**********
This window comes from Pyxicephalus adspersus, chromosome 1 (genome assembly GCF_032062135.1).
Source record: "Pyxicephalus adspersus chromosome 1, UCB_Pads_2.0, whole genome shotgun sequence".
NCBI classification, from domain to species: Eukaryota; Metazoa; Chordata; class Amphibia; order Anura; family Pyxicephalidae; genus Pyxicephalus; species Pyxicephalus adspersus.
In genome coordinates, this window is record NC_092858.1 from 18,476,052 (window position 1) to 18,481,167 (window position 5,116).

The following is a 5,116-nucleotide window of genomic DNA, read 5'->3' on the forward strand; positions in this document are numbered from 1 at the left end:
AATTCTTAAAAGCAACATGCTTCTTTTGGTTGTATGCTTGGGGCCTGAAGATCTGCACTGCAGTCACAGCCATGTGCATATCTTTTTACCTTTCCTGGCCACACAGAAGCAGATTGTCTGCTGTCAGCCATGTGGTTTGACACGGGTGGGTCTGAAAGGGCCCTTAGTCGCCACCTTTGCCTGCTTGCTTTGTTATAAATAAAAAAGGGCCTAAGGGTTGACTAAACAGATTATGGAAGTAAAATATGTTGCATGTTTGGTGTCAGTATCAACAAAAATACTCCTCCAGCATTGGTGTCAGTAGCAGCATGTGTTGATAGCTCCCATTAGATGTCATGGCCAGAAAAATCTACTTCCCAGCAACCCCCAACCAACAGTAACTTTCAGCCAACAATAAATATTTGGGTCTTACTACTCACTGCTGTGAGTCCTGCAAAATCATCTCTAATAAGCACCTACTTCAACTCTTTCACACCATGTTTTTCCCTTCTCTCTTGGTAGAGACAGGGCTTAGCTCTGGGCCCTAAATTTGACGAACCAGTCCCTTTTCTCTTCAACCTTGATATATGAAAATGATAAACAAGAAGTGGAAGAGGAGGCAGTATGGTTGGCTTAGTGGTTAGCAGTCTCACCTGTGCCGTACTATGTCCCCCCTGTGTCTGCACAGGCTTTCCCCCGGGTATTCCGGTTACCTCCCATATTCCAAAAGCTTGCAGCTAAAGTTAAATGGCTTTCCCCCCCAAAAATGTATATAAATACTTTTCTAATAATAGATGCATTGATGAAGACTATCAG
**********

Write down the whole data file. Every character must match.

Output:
This window comes from Pyxicephalus adspersus, chromosome 1 (genome assembly GCF_032062135.1).
Source record: "Pyxicephalus adspersus chromosome 1, UCB_Pads_2.0, whole genome shotgun sequence".
NCBI classification, from domain to species: Eukaryota; Metazoa; Chordata; class Amphibia; order Anura; family Pyxicephalidae; genus Pyxicephalus; species Pyxicephalus adspersus.
In genome coordinates, this window is record NC_092858.1 from 18,476,052 (window position 1) to 18,481,167 (window position 5,116).

The following is a 5,116-nucleotide window of genomic DNA, read 5'->3' on the forward strand; positions in this document are numbered from 1 at the left end:
AATTCTTAAAAGCAACATGCTTCTTTTGGTTGTATGCTTGGGGCCTGAAGATCTGCACTGCAGTCACAGCCATGTGCATATCTTTTTACCTTTCCTGGCCACACAGAAGCAGATTGTCTGCTGTCAGCCATGTGGTTTGACACGGGTGGGTCTGAAAGGGCCCTTAGTCGCCACCTTTGCCTGCTTGCTTTGTTATAAATAAAAAAGGGCCTAAGGGTTGACTAAACAGATTATGGAAGTAAAATATGTTGCATGTTTGGTGTCAGTATCAACAAAAATACTCCTCCAGCATTGGTGTCAGTAGCAGCATGTGTTGATAGCTCCCATTAGATGTCATGGCCAGAAAAATCTACTTCCCAGCAACCCCCAACCAACAGTAACTTTCAGCCAACAATAAATATTTGGGTCTTACTACTCACTGCTGTGAGTCCTGCAAAATCATCTCTAATAAGCACCTACTTCAACTCTTTCACACCATGTTTTTCCCTTCTCTCTTGGTAGAGACAGGGCTTAGCTCTGGGCCCTAAATTTGACGAACCAGTCCCTTTTCTCTTCAACCTTGATATATGAAAATGATAAACAAGAAGTGGAAGAGGAGGCAGTATGGTTGGCTTAGTGGTTAGCAGTCTCACCTGTGCCGTACTATGTCCCCCCTGTGTCTGCACAGGCTTTCCCCCGGGTATTCCGGTTACCTCCCATATTCCAAAAGCTTGCAGCTAAAGTTAAATGGCTTTCCCCCCCAAAAATGTATATAAATACTTTTCTAATAATAGATGCATTGATGAAGACTATCAG